“Doing exclusives can be smart and it can work if lines do it in supersmall numbers, and then consumers have to have their ‘guy’ who’s going to call them the second it comes in,” said David Gonzales, owner of Fred Segal Eyes in Los Angeles. “But when editions are too big, it is a problem. At some point it’s no longer an edition.”

Known for carrying smaller independent lines, Gonzales shopped the show for innovative styles by Barton Perreira, Anne et Valentin and Orgreen.

“In the past, I pulled it in as far as risk taking and I was definitely going safe with everything, and now I’m looking to give the ‘eyewear frontier’ more of a chance, not playing it safe,” Gonzales said. “The market hit the bottom and now it’s starting to come back, so I’m taking more chances with smaller, exclusive lines.”

Firms offered frames with vibrant colors and tones. Cartier’s Double C de Cartier decor sunglasses offered contrasting white and coral acetate for a Sixties Mod-like effect. Two Marchon lines, Coach and Diane von Furstenberg, evoked a rainbow, with bright blues, greens and pinks for the youthful, fashion-forward market. Safilo’s Carrera and Marc by Marc Jacobs lines opted for neon aviators, and Jason Wu’s first eyewear collection, produced by Modo, did a classic square frame in purple, green and navy blue. Blue was a top trend at the show, as seen at Vera Wang, Victoria Beckham and Cutler and Gross.

In the growing men’s eyewear business, Viva International Group signed new licenses for William Rast and Mark Nason. The firm is also reintroducing Gant sun to the U.S. this summer. The line includes double-bridge aviators, tortoise-shell retro looks and subtle logo treatments. Viva made a limited edition two-toned, rounded aviator for the Gant-Michael Bastian collaboration, which will hit stores this fall.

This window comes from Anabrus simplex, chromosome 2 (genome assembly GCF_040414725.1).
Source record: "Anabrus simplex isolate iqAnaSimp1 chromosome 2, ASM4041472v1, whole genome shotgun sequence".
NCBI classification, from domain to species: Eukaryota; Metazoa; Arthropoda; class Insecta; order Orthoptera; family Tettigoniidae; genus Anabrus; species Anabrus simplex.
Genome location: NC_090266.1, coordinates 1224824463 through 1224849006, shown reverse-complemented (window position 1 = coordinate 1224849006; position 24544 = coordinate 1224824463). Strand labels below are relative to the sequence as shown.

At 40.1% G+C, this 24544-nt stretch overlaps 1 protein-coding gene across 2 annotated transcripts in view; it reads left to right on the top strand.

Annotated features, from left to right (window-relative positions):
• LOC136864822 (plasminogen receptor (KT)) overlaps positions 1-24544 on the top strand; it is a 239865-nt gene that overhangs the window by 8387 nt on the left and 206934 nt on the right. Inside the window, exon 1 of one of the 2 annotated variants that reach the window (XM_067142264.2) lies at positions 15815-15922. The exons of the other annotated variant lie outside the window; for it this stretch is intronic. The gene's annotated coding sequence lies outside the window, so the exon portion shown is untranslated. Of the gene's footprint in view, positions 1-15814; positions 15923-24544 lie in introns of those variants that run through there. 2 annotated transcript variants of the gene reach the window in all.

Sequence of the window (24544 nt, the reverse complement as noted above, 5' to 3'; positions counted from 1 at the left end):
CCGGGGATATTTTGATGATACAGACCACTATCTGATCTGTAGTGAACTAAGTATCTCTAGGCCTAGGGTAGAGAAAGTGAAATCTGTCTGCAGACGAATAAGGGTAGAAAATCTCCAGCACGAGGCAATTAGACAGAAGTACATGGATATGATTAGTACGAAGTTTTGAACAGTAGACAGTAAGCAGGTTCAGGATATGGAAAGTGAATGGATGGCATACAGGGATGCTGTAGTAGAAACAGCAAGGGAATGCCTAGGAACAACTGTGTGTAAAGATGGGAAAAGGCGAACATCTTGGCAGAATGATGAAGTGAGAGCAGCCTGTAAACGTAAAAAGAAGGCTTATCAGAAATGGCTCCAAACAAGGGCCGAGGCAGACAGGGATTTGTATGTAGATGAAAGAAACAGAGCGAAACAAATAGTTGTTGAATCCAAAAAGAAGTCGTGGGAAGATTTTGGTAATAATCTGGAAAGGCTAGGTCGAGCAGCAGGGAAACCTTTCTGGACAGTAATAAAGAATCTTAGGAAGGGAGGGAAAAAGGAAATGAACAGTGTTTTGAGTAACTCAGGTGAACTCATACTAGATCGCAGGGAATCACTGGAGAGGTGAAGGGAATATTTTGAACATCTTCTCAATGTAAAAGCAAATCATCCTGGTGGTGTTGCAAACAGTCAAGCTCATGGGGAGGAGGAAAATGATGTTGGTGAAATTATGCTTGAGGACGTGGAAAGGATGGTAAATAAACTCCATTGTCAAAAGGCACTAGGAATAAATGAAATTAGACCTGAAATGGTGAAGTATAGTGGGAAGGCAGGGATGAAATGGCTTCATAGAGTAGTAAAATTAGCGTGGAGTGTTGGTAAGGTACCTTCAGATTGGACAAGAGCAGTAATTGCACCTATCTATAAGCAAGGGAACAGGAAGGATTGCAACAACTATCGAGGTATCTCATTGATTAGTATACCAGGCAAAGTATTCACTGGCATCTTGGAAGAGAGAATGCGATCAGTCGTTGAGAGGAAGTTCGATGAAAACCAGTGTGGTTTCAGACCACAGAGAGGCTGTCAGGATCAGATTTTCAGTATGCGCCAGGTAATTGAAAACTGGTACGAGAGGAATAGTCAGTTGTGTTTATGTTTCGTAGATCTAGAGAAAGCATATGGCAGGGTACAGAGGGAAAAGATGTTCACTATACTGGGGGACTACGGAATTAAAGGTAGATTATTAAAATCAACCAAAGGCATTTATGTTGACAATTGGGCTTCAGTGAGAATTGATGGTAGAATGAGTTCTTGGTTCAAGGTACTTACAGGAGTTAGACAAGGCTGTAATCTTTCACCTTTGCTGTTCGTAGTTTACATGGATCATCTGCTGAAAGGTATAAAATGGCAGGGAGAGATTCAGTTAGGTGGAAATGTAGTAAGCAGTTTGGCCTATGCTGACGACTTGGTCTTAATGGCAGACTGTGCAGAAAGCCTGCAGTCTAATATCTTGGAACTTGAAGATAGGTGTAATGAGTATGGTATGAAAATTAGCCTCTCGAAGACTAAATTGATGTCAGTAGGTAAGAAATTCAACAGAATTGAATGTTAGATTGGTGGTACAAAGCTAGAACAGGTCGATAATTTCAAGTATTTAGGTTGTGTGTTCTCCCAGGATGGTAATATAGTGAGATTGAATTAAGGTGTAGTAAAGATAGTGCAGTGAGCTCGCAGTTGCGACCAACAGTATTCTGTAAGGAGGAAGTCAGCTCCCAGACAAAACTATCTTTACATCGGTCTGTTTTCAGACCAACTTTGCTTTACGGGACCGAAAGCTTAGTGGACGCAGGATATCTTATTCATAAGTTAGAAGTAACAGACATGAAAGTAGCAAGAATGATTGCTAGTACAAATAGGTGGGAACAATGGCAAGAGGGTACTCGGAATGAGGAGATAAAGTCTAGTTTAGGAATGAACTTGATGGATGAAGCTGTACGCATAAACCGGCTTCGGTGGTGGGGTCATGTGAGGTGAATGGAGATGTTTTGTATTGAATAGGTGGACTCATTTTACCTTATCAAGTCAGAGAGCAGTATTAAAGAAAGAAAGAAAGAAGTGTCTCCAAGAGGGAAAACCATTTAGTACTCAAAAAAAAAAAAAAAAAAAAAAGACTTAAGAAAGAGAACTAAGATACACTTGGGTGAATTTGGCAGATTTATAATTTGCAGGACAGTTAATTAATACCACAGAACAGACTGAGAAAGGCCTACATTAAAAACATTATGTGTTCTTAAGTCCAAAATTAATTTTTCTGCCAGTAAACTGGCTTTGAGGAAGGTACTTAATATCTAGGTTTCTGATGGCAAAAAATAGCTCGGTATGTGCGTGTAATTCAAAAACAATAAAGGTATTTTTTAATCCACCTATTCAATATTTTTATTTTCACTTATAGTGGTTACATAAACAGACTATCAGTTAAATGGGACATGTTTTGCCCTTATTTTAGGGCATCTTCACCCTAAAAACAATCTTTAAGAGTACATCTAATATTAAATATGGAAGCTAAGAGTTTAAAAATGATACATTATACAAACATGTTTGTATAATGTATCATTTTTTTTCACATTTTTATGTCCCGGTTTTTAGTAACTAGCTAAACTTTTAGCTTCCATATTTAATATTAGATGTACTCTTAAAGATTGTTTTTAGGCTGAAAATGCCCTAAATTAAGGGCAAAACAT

Newcomers joined the Vision Expo show, such as men’s luxury line Zilli, whose eyewear designer Eric Jean unveiled the brand’s first sun and optical collection. The line, dropping in November, retails for $800 to $900.

The ubiquity of retro styles has given rise to more unisex products. Fashion lines such as Super, an Italian affordable fashion company, which made its Vision Expo debut, offered an entire collection of hip opaque and matte acetates, colored tortoise shell and contrast temple styles, which were suitable for both men and women and retail for less than $200.

Marchon’s cadre of brands also evoked the retro trend in its men’s offering with contrasting interior color at Sean John, thick woodlike plastic frames at Jil Sander and tonal aviators at Fendi.

Tom Loughran, event director for Reed Exhibitions and International Vision Expos, which coproduce the show, said attendance was up 4 percent compared with 2009, according to preliminary reports.

“We heard from many exhibitors that attendees were there to buy this year, which was a real sign for us that the optical industry is on the rebound,” he said.